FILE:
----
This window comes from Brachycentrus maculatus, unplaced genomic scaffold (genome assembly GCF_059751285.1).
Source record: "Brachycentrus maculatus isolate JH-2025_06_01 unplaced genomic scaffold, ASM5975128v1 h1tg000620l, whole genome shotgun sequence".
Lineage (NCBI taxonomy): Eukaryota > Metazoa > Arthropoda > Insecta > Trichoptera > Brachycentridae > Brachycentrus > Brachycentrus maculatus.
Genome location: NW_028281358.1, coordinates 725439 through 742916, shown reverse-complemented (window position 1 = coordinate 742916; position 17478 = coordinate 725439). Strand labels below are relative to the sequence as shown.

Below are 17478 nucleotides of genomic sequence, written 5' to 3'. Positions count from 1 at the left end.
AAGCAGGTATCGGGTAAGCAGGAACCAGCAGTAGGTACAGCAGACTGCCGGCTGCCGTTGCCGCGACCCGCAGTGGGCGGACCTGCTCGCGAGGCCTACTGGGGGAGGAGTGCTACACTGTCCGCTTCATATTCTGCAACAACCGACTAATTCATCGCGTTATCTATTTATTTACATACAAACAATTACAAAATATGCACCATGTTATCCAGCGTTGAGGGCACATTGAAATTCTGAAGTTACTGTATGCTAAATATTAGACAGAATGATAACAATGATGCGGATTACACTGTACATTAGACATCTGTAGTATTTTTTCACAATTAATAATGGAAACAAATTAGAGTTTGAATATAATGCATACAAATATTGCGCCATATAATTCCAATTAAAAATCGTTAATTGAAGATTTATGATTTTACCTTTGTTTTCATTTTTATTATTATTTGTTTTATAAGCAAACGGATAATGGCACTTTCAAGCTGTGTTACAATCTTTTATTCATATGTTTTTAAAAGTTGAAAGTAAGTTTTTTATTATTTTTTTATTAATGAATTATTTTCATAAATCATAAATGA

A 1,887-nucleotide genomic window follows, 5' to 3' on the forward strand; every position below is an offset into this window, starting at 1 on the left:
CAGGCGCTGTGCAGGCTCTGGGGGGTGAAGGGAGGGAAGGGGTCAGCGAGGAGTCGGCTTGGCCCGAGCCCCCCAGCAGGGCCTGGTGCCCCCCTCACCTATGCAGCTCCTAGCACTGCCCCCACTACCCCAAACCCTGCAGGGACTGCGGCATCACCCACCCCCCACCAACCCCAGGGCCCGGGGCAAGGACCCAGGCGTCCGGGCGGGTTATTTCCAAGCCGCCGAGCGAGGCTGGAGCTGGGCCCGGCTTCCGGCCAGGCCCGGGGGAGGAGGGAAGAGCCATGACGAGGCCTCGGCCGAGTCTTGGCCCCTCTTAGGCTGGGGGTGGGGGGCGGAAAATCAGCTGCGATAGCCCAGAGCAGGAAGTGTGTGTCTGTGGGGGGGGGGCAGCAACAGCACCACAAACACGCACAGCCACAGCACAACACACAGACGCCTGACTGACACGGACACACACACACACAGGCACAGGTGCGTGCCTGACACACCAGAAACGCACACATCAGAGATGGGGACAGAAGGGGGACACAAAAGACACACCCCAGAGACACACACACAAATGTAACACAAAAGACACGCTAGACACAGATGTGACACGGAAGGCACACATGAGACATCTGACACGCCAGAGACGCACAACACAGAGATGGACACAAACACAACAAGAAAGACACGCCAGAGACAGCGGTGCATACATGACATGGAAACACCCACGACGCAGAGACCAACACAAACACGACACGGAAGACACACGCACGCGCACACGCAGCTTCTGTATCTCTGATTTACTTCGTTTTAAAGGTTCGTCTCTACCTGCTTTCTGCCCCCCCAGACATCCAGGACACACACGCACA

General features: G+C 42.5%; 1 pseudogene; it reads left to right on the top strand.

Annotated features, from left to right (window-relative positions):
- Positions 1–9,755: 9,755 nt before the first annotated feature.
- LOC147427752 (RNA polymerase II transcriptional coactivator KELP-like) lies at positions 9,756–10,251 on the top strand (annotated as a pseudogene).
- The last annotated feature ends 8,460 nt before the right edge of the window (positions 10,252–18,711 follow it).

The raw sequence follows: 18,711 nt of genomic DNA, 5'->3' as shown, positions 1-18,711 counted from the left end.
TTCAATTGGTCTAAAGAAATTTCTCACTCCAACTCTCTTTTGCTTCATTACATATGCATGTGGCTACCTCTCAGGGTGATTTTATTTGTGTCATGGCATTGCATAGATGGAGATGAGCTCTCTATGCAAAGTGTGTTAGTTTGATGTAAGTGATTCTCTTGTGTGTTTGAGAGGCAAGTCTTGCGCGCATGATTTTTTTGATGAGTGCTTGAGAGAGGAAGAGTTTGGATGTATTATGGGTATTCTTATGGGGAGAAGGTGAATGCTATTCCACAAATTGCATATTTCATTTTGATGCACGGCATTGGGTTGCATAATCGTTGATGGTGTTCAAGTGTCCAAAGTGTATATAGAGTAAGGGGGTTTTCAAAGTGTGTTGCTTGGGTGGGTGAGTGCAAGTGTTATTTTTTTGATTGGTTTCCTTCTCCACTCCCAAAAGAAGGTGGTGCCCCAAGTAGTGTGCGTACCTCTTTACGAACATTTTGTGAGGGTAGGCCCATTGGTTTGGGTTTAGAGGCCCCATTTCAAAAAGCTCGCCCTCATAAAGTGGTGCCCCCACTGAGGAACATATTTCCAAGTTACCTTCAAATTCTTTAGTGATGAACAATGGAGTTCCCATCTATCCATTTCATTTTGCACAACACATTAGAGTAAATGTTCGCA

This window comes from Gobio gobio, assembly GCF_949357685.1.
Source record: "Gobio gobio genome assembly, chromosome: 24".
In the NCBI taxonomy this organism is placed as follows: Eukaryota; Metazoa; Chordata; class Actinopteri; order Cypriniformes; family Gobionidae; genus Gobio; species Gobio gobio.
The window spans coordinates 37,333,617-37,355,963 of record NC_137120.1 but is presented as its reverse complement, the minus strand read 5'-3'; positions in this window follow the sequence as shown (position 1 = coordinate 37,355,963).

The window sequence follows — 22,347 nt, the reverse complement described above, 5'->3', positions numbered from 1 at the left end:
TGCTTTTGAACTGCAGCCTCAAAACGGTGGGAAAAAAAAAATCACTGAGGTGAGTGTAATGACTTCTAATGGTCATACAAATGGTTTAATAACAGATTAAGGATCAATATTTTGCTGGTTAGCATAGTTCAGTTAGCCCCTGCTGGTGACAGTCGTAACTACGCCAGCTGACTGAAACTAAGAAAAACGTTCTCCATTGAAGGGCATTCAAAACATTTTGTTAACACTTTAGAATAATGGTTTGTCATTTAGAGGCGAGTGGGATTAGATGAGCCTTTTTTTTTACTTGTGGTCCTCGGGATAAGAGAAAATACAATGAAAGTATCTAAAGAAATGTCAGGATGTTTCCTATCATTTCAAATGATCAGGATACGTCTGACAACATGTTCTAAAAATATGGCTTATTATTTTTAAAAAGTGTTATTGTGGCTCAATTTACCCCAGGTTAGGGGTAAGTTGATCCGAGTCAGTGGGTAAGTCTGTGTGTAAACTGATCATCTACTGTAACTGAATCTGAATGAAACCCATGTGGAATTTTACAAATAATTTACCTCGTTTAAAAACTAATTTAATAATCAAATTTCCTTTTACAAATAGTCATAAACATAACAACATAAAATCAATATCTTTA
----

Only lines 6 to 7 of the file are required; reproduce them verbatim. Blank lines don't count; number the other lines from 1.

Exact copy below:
AAGCAGGTATCGGGTAAGCAGGAACCAGCAGTAGGTACAGCAGACTGCCGGCTGCCGTTGCCGCGACCCGCAGTGGGCGGACCTGCTCGCGAGGCCTACTGGGGGAGGAGTGCTACACTGTCCGCTTCATATTCTGCAACAACCGACTAATTCATCGCGTTATCTATTTATTTACATACAAACAATTACAAAATATGCACCATGTTATCCAGCGTTGAGGGCACATTGAAATTCTGAAGTTACTGTATGCTAAATATTAGACAGAATGATAACAATGATGCGGATTACACTGTACATTAGACATCTGTAGTATTTTTTCACAATTAATAATGGAAACAAATTAGAGTTTGAATATAATGCATACAAATATTGCGCCATATAATTCCAATTAAAAATCGTTAATTGAAGATTTATGATTTTACCTTTGTTTTCATTTTTATTATTATTTGTTTTATAAGCAAACGGATAATGGCACTTTCAAGCTGTGTTACAATCTTTTATTCATATGTTTTTAAAAGTTGAAAGTAAGTTTTTTATTATTTTTTTATTAATGAATTATTTTCATAAATCATAAATGA

A 1,887-nucleotide genomic window follows, 5' to 3' on the forward strand; every position below is an offset into this window, starting at 1 on the left: